Chiefly American: Also known as side spin, english (which is usually not capitalized) is spin placed on the cue ball when hit with the cue tip to the left or right of the ball's center. English has a marked effect on cue ball rebound angle off cushions (though not off object balls), and is thus crucial for gaining shape; and can be used to "throw" an object ball slightly off its otherwise expected trajectory, to cheat the pocket, and for other effects. "English" is sometimes used more inclusively, to colloquially also refer to follow and draw. In combination one could say bottom-right english, or like the face of a clock (4 o'clock english). The British and Irish do not use this term, instead preferring "side".
This is a toned down masse shot. The cue is elevated a little and will curve a little in the direction the spin is applied. This is used to sneak around difficult shots.
Named after Chicagoan J. E. Parker, it is a 3½ × 7 inch box drawn on a balkline table from the termination of a balkline with the cushion, thus defining a restricted space in which only a set number of points may be scored before one ball must be driven from the area. Now supplanted by anchor spaces, it was developed to curtail the effectiveness of the anchor nurse, which in turn had been invented to exploit a loophole in balkline rules: so long as both object balls straddled a balkline, there was no restriction on counts, as each ball lay in a separate balk space.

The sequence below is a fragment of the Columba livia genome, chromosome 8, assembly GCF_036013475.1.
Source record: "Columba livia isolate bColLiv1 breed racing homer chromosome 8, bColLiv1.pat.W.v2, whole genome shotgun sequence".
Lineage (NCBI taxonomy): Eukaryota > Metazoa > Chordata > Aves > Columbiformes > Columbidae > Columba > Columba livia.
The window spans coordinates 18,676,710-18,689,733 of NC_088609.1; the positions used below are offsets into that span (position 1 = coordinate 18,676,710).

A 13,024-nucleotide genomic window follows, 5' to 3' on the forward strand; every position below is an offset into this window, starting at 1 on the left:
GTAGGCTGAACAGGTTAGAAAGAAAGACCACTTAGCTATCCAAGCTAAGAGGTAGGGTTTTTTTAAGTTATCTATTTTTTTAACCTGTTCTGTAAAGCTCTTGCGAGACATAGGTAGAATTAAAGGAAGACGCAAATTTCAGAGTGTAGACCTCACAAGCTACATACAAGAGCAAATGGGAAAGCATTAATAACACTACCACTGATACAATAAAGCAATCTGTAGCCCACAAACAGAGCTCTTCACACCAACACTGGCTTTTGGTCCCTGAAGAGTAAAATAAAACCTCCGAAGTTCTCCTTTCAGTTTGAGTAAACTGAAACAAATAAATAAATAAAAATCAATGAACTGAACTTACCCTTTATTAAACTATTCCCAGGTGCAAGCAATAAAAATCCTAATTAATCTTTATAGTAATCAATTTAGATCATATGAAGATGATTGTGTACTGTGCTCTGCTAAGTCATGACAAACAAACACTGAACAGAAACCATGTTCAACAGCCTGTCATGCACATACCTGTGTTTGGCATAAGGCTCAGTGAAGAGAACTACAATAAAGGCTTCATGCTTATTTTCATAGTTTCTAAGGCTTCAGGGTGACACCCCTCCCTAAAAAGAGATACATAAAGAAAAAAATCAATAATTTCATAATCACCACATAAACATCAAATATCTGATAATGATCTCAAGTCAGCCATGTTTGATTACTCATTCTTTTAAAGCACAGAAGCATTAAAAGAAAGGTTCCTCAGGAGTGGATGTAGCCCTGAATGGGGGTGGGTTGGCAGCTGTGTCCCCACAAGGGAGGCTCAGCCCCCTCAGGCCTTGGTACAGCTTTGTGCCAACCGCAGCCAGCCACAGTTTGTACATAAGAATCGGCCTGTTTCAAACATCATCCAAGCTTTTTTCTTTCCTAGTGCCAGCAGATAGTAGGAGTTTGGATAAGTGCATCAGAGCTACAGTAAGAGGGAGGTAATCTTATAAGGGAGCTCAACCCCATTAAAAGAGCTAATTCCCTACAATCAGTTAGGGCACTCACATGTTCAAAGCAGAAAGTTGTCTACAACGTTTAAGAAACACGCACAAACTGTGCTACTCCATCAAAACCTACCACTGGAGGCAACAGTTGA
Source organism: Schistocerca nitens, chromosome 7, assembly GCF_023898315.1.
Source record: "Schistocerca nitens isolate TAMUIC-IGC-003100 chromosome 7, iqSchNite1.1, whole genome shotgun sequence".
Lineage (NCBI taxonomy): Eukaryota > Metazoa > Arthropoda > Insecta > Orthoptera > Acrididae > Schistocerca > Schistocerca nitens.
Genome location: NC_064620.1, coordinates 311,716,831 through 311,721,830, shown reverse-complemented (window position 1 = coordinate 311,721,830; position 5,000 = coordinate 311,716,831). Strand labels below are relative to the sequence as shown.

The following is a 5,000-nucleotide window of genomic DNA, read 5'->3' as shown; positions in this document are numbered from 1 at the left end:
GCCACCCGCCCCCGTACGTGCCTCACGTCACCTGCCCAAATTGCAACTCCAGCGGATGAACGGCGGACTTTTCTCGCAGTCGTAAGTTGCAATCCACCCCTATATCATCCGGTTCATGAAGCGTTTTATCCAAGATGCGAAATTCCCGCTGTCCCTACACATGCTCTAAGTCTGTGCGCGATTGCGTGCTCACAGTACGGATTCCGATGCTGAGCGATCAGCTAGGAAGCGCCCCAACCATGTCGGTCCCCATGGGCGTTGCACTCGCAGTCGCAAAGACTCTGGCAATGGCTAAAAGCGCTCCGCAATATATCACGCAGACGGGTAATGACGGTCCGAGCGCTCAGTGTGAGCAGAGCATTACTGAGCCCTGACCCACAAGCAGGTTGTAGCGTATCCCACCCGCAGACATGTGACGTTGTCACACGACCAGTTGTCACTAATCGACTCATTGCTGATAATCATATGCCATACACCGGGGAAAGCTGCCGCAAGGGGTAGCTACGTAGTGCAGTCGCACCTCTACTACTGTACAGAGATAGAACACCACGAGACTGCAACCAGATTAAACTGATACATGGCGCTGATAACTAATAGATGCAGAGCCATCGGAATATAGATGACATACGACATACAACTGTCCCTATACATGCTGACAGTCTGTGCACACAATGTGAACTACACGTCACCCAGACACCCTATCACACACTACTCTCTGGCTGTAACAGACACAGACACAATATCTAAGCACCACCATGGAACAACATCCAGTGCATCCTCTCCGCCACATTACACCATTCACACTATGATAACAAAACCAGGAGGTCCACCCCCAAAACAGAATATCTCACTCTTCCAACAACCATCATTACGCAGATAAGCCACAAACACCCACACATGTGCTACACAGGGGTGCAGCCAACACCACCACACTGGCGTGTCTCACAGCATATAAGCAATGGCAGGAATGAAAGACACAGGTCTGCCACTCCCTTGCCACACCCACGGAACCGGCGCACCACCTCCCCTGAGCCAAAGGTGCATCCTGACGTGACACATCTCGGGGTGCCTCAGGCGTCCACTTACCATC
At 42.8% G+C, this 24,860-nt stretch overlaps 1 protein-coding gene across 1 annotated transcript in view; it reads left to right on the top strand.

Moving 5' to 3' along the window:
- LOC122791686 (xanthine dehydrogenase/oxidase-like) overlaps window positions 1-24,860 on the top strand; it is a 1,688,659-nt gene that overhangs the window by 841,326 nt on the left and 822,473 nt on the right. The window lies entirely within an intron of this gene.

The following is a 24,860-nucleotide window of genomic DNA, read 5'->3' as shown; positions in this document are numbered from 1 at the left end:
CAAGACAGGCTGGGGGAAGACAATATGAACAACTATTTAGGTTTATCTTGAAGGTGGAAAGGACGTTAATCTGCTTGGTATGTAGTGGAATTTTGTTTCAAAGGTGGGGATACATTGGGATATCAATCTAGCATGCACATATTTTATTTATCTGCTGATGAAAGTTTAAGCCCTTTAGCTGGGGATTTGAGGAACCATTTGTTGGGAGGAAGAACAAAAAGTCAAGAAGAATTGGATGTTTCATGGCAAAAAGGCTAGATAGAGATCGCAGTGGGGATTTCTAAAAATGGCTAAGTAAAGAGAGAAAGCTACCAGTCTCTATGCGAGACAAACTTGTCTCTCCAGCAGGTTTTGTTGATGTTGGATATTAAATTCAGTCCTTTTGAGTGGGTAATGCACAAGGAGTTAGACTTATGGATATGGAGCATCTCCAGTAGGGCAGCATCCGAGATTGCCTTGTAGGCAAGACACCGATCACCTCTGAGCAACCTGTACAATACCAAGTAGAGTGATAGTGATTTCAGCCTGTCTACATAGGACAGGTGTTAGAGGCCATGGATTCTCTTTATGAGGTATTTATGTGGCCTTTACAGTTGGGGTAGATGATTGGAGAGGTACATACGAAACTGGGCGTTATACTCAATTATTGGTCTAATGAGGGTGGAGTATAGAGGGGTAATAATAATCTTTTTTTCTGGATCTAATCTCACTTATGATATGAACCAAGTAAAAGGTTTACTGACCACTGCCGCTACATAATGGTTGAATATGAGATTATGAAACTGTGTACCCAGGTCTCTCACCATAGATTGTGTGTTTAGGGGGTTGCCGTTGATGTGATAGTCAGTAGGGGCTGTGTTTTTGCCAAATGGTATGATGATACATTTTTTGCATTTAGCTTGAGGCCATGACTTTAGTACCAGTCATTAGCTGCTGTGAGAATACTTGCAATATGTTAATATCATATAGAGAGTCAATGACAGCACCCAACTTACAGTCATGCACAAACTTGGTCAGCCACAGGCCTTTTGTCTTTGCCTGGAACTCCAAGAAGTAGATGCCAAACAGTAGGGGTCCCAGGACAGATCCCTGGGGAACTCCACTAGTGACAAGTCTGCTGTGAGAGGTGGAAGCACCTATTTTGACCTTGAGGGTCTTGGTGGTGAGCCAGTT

A predetermined number of games, usually played for a specified sum of money. Contrast race (a predetermined number of wins). Informally, sets may refer to gambling more generally, as in "I've been playing sets all day", even when the format is actually races or single games.
This is a shot where the cue ball double kisses in order to direct the object ball toward the pocket.
A stroke in which the cue's tip glances or slips off the cue ball not effectively transferring the intended force. Usually the result is a bungled shot. Common causes include a lack of chalk on the cue tip, a poorly groomed cue tip and not stroking straight through the cue ball, e.g. because of steering.